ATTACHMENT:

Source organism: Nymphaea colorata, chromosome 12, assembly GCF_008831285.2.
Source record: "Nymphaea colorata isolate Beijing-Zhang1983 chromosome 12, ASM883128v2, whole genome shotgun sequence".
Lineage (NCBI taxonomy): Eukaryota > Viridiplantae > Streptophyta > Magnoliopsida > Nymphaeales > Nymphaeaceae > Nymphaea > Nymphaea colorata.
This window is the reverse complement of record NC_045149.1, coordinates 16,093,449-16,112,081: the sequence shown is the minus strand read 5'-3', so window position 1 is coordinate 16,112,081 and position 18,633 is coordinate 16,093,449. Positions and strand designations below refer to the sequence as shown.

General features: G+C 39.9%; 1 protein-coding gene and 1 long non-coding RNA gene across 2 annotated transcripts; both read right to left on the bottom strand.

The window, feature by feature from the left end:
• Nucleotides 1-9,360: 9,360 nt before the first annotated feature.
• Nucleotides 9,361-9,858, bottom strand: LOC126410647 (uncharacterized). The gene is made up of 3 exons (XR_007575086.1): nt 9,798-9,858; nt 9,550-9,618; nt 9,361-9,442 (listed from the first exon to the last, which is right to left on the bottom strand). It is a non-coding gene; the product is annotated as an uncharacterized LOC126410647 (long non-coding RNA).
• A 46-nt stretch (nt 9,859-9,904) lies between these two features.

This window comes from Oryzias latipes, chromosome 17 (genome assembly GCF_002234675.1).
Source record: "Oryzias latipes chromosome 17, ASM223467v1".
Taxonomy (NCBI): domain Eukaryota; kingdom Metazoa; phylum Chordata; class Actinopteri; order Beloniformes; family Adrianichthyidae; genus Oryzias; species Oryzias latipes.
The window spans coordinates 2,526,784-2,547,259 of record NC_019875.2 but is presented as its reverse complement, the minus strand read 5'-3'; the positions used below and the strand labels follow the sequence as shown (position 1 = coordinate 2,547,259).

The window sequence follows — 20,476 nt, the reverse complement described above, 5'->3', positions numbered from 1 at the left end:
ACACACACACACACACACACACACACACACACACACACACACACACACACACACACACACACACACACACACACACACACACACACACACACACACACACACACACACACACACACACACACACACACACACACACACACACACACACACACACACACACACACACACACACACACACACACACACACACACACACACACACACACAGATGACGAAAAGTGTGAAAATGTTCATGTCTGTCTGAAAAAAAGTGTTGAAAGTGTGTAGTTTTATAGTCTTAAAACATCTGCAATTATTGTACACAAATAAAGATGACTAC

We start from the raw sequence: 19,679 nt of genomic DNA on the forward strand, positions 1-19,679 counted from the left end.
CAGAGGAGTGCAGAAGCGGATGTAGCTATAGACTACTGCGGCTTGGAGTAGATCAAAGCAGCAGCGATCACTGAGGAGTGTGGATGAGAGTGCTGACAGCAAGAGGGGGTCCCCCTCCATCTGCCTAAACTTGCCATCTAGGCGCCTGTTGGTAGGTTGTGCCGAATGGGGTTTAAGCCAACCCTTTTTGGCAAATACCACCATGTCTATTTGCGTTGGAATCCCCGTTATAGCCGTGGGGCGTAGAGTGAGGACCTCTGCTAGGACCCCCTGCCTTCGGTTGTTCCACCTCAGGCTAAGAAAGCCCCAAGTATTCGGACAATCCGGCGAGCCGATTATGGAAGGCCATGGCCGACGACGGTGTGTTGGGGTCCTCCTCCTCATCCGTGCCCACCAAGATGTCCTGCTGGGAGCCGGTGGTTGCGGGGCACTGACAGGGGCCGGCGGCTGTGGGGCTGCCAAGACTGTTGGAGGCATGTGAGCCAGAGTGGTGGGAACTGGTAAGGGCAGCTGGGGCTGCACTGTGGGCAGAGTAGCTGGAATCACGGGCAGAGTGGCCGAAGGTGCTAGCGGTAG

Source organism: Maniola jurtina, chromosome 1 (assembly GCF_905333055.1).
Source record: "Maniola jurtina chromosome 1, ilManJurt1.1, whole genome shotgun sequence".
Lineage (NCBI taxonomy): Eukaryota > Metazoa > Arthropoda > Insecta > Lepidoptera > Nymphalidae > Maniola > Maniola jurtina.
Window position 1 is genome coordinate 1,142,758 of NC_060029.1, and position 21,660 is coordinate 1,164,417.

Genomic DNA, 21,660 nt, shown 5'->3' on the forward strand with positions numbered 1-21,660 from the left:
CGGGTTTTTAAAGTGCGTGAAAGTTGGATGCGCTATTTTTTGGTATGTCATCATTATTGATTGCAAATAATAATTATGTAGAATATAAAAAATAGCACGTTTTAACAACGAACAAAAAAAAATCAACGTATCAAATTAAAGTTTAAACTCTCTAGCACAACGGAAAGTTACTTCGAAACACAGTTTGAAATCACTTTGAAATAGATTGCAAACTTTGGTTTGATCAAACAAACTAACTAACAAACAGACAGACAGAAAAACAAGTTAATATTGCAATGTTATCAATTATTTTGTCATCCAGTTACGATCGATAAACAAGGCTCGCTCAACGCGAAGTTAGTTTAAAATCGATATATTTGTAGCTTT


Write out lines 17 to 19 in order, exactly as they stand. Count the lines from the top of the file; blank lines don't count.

CAGAGGAGTGCAGAAGCGGATGTAGCTATAGACTACTGCGGCTTGGAGTAGATCAAAGCAGCAGCGATCACTGAGGAGTGTGGATGAGAGTGCTGACAGCAAGAGGGGGTCCCCCTCCATCTGCCTAAACTTGCCATCTAGGCGCCTGTTGGTAGGTTGTGCCGAATGGGGTTTAAGCCAACCCTTTTTGGCAAATACCACCATGTCTATTTGCGTTGGAATCCCCGTTATAGCCGTGGGGCGTAGAGTGAGGACCTCTGCTAGGACCCCCTGCCTTCGGTTGTTCCACCTCAGGCTAAGAAAGCCCCAAGTATTCGGACAATCCGGCGAGCCGATTATGGAAGGCCATGGCCGACGACGGTGTGTTGGGGTCCTCCTCCTCATCCGTGCCCACCAAGATGTCCTGCTGGGAGCCGGTGGTTGCGGGGCACTGACAGGGGCCGGCGGCTGTGGGGCTGCCAAGACTGTTGGAGGCATGTGAGCCAGAGTGGTGGGAACTGGTAAGGGCAGCTGGGGCTGCACTGTGGGCAGAGTAGCTGGAATCACGGGCAGAGTGGCCGAAGGTGCTAGCGGTAG

Source organism: Maniola jurtina, chromosome 1 (assembly GCF_905333055.1).
Source record: "Maniola jurtina chromosome 1, ilManJurt1.1, whole genome shotgun sequence".